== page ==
Princess Anne thanks UK medical workers amid coronavirus pandemic
Princess Anne thanked frontline workers for building the NHS Louisa Jordan Hospital in 20 days amid the coronavirus pandemic.
The only daughter of the Queen and Prince Philip is seen congratulating those involved in a video shared by the royal’s family Instagram page on Thursday (local time.
The 69-year-old appeared to be speaking from her manor house in Gatcombe Park estate in Gloucestershire, where she is isolating. The land is also home to her children Zara Tindall, 38, and Peter Philips, 42, as well as their families, reports Fox News.
According to the outlet, the hospital was named after a Glasgow-born nurse who volunteered and died working for the Scottish Women’s Hospitals (SWH during World War I. It features over 1,000 beds to help against the COVID-19 crisis.
“May I offer my congratulations to everyone who has made it possible to open the NHS Louisa Jordan Hospital in Glasgow,” said Princess Anne. “Construction work only began on the 31st March and was completed on the 19th April. An astonishing achievement by contractors and all the NHS staff who were involved in the project.”
“This was a successful team effort and it will need to continue in order to make the best use of the facilities here,” she continued. “I am particularly pleased by the name you’ve chosen. A few years ago, I helped celebrate the centenary of the Scottish Women’s Hospitals and their founder Dr. Elsie Inglis. Glasgow-born Louisa Jordan and many others responded to her challenge by working as nurses in one of the 14 hospitals set up across Europe in the First World War.”
“The biggest risk to their patients and themselves was often disease, especially typhus,” shared the royal. “Louisa Jordan herself died of typhus in Serbia in 1915. That devotion to patients is being shown by nurses, medical and support staff across Scotland today. So it is entirely fitting that we should name this new hospital after Louisa Jordan.”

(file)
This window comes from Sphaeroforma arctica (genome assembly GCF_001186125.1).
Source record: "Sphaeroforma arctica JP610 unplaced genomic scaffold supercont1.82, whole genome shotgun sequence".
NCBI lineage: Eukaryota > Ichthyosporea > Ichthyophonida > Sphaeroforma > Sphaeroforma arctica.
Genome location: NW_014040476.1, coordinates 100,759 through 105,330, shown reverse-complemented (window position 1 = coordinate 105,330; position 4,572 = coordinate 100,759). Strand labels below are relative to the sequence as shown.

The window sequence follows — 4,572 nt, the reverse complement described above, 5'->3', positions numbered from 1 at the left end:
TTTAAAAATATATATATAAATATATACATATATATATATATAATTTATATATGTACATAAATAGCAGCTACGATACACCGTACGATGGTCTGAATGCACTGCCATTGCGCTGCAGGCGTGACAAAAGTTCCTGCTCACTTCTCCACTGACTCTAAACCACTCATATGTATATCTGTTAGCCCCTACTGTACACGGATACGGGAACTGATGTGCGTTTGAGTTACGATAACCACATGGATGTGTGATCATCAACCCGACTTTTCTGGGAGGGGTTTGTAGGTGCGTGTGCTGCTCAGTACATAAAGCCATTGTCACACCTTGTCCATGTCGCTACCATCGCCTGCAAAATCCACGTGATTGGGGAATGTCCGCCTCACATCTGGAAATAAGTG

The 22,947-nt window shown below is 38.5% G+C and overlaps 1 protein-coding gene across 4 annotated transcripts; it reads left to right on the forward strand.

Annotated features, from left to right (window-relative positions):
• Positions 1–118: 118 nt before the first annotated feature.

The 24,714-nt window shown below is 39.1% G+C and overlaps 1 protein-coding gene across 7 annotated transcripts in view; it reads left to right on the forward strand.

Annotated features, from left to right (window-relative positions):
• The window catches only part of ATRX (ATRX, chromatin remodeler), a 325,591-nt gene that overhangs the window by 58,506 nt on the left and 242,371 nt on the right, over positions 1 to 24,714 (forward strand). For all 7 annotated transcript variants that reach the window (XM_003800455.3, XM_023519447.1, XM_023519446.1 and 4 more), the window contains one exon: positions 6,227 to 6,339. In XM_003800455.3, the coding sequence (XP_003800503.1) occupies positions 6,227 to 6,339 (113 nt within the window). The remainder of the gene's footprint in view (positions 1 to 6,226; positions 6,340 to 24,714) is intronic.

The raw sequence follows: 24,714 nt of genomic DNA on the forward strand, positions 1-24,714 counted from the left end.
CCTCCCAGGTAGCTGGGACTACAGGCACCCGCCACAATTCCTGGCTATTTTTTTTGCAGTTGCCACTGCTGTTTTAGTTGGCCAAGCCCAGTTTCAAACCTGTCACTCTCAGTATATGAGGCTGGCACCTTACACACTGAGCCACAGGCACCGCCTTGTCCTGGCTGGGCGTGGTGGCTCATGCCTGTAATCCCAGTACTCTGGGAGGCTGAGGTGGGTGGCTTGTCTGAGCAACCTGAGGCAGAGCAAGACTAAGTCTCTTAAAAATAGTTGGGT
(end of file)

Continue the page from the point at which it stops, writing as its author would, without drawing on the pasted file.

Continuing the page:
Princess Anne noted that the battle against the coronavirus isn’t over.
“The role of this building is about providing spare capacity which will ensure support to the whole of the NHS in Scotland,” said Princess Anne. “And importantly will give confidence that there are enough facilities available for whatever happens now or in the future. COVID-19 has done something very rare. It has affected every single person’s life in some way. Sadly for some, in a very personal and final way.”
“But will many people feel frustrated and helpless, the Louisa Jordan Hospital is a way of being positive and helpful,” Princess Anne noted. “And although we would all hope that it doesn’t need to be used, we can all be very grateful that it exists.”
As of Wednesday, the UK had the third-highest coronavirus death toll in the world after the British government published new figures that include deaths outside of hospitals.
After factoring in deaths in all settings, such as care homes, the number of people in Britain who have died after testing positive for the virus has now hit 26,097, way ahead of the 21,678 announced on Tuesday. Until now, hospital deaths have been reported daily, while deaths in nursing homes and other settings were reported separately on a weekly basis.
Under the new measurement, the UK has leapfrogged Spain and France in Europe, with only Italy ahead. The US has the world’s highest death toll.
Despite the grim death news, the trends in most of the virus-related numbers are heading in the right direction in the UK. The number of people being hospitalised with the coronavirus has been falling for the best part of three weeks, particularly in London, which was the epicentre of the outbreak in the country. Also, the number of coronavirus-related deaths are falling when measured on a seven-day rolling basis.
This story was originally published on Fox News and is reprinted with permission.